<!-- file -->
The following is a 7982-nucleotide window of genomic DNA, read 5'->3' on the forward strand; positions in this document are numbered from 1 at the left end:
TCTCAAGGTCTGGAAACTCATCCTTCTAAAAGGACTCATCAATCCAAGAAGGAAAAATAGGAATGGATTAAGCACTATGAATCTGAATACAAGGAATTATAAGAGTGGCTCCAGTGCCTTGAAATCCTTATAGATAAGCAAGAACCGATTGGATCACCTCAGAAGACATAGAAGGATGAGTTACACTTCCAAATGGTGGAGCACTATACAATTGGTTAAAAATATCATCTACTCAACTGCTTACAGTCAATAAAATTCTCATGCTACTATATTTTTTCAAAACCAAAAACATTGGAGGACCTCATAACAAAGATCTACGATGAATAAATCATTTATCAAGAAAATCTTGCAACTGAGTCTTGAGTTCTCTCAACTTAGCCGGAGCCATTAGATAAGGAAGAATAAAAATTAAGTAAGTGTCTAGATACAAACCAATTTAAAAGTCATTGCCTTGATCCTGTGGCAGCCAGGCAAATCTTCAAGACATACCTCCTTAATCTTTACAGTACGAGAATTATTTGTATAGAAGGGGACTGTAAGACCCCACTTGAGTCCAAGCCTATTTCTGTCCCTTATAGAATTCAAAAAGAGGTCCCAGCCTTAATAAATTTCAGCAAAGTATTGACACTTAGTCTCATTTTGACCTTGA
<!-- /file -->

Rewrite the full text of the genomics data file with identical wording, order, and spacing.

The following is a 7982-nucleotide window of genomic DNA, read 5'->3' on the forward strand; positions in this document are numbered from 1 at the left end:
TCTCAAGGTCTGGAAACTCATCCTTCTAAAAGGACTCATCAATCCAAGAAGGAAAAATAGGAATGGATTAAGCACTATGAATCTGAATACAAGGAATTATAAGAGTGGCTCCAGTGCCTTGAAATCCTTATAGATAAGCAAGAACCGATTGGATCACCTCAGAAGACATAGAAGGATGAGTTACACTTCCAAATGGTGGAGCACTATACAATTGGTTAAAAATATCATCTACTCAACTGCTTACAGTCAATAAAATTCTCATGCTACTATATTTTTTCAAAACCAAAAACATTGGAGGACCTCATAACAAAGATCTACGATGAATAAATCATTTATCAAGAAAATCTTGCAACTGAGTCTTGAGTTCTCTCAACTTAGCCGGAGCCATTAGATAAGGAAGAATAAAAATTAAGTAAGTGTCTAGATACAAACCAATTTAAAAGTCATTGCCTTGATCCTGTGGCAGCCAGGCAAATCTTCAAGACATACCTCCTTAATCTTTACAGTACGAGAATTATTTGTATAGAAGGGGACTGTAAGACCCCACTTGAGTCCAAGCCTATTTCTGTCCCTTATAGAATTCAAAAAGAGGTCCCAGCCTTAATAAATTTCAGCAAAGTATTGACACTTAGTCTCATTTTGACCTTGA